Review – Destructor by Blue Cat Audio


Blue Cat has a brand new plug in: a distortion and amp sim module that amply demonstrates Blue Cat’s typical flair for depth, elegance and flexibility in their software design.


by David Baer, Nov. 2016


We had promised to bring you part 3 of our review of Blue Cat’s Crafters Pack bundle in this issue of SoundBytes, but have decided to cover a brand new plug-in from Blue Cat instead.  The final Crafters Pack installment will appear in our next issue.

The new plug-in is Destructor, a distortion and amp sim module providing considerable control of many aspects of generating distortion.  The software is available in virtually all formats as is true with all Blue Cat offerings.  The list price is $99 USD.  An introductory discount of 20% will probably no longer be available by the time you read this, but occasional sales have been known to happen.

Although the amp sim aspect of this plug-in might lead non-guitarists to disregard it, I would suggest that any mixing engineer would find use for it, both on individual tracks (of all variety) and for master-bus applications.  It is capable of much more than just amp simulation and its range is everything from the gentlest, pleasing “warmification” to brutal audio annihilation.



There are several ways in which distortion can be introduced into audio.  The principal one is signal processing that will turn a pure sine wave into something other than a sine wave.  Obviously, such processing will also turn complex wave signals into something other than what they started as.  Signals can also be degraded with simulated sample bit reduction and sample rate reduction.  These techniques can be combined, of course.

The distortion module in Destructor is at the heart of the process, but there are other parts.  First we have a front end consisting of a gate followed by a compressor.  Next comes a pre-distortion equalizer module, followed by the distortion engine, and that followed by another equalizer module.  A final brick wall limiter completes the processing chain.

The Destructor gate and compressor do not have a switch to disable them, but setting the respective ratios to 1:1 accomplishes that.  Both EQs and the distortion module have enable buttons (although turning off the distortion module seems rather beside the point).  The gate and compressor are entirely serviceable modules that get the job done, but as they are quite conventional, we will spend no time discussing them here.

The EQs and distortion module have two modes of UI display, so-called “easy” mode and full-edit mode.  The UI image at the top of this article shows all three modules in easy mode.  A skinning capability can be used to apply different looks to the EQ and distortion mode, some examples of which appear below.  Personally I prefer the standard Blue Cat “look” but some may appreciate the visual references to real-life hardware.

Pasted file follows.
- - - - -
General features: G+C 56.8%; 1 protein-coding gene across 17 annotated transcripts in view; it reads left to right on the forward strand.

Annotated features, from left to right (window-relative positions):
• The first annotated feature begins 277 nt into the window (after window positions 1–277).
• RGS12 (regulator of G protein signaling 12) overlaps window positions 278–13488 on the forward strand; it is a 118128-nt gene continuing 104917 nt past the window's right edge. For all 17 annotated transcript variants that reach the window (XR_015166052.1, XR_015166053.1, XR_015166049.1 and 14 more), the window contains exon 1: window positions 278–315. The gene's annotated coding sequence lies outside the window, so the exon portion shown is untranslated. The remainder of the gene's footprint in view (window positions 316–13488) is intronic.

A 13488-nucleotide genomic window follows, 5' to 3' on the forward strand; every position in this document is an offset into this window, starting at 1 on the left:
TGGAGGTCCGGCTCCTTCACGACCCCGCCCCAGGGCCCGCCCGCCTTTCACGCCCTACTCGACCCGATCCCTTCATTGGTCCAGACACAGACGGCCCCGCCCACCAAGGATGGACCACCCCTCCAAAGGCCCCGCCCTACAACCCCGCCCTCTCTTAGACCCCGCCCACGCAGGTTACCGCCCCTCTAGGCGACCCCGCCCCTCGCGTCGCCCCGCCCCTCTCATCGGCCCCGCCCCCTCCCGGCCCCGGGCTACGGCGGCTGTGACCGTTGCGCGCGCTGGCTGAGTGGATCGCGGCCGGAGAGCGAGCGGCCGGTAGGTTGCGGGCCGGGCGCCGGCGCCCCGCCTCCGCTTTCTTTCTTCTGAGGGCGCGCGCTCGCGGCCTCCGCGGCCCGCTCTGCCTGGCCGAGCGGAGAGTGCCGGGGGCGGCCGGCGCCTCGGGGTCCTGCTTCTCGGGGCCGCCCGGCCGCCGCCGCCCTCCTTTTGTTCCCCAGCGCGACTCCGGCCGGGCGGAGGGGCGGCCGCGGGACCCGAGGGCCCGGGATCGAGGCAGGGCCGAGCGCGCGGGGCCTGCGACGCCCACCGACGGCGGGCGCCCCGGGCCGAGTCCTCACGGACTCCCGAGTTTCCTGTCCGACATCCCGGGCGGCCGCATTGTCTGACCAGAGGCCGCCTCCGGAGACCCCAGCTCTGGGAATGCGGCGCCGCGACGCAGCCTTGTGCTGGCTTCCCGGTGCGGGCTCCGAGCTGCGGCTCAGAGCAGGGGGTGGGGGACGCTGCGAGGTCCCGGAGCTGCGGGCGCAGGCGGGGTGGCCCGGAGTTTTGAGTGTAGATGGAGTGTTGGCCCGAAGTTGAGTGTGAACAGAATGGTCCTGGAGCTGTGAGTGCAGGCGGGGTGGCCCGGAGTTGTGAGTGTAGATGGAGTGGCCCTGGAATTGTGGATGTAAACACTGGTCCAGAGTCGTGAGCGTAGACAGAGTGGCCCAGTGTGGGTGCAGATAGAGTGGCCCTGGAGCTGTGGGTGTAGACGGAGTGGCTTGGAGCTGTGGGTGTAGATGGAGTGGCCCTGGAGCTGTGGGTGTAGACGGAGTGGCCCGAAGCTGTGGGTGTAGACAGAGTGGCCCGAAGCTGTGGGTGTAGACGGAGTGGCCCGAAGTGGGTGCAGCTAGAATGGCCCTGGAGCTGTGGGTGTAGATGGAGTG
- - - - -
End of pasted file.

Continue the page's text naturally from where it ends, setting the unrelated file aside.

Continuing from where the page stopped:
Inner Workings

Let’s dive right in to the heart of things by analyzing the distortion module itself, and what a marvelous creation it is.  There are actually two edit screens, one with most of the adjustable controls and an advanced one to further specify dynamics and other parameters.  One of the things that makes Destructor so very impressive is that one can use an envelope follower to have the distortion respond in real time to the dynamics of the signal being followed.  So, we can tell Destructor to only apply distortion when things get loud or even only when things get soft.  We’ll look more closely at this in a moment. 

The advanced distortion edit panel is seen below.  The grid panel shows signal alteration.  The straight line from lower left to upper right represents no distortion.  The white curve is what the user (distortion preset designer) sets.  The green line is dynamic and shows the transformation actually being applied.  For reference, in the lower right are a blue sine wave and a depiction (pink line) of the alteration of that sine wave due to the current settings .


The shaper curve (essentially the green line) can be made symmetric or asymmetric.  It can be rectified (all input results in output in the upper half of the grid).  Smoothing, which reduces the harshness of the distortion, can be specified.  Bit depth reduction can be simulated as well as sample frequency reduction.  The Shape Mix control acts like a wet/dry level (but to the shaper curve only).

To the right we have more controls, including a Mix knob – not to be confused with Shape Mix.  The main Mix control is the overall mix of dry (undistorted) and distorted content.  The Gain knob to the right does just what you’d expect.  The Drive control at the top is effectively an input gain control.  Decimation can be used simulate reduction in sample rate, and corresponding aliasing can be specified.

The correspondence between the easy mode controls is straightforward: easy Drive to edit Drive, easy Mix to edit Mix, and easy Gain to edit Gain.  The final easy mode knob, Dynamics, takes us to the advanced edit panel (a “+” icon in basic edit mode switches the UI into advanced edit mode.

The main thing in this advanced area is the shape dynamics control on the left.  This is where Destructor truly shines in relation to most of the competition.  It is here we can tell Destructor when to apply distortion and when to back off.  An envelope follower can follow one of several signals: Destructor input, post-gate signal, post-compressor, post pre-EQ or external sidechain signal.  The envelope is similar to that in a compressor, having attack time and release time both adjustable.  Range controls the amount of dynamics applied to the curve.  The adjustable threshold and ceiling slider controls to the right tell the dynamics processor at what point to start adding distortion and at what point to max out.  If the ceiling is lower than the threshold, distortion increases as the signal gets quieter.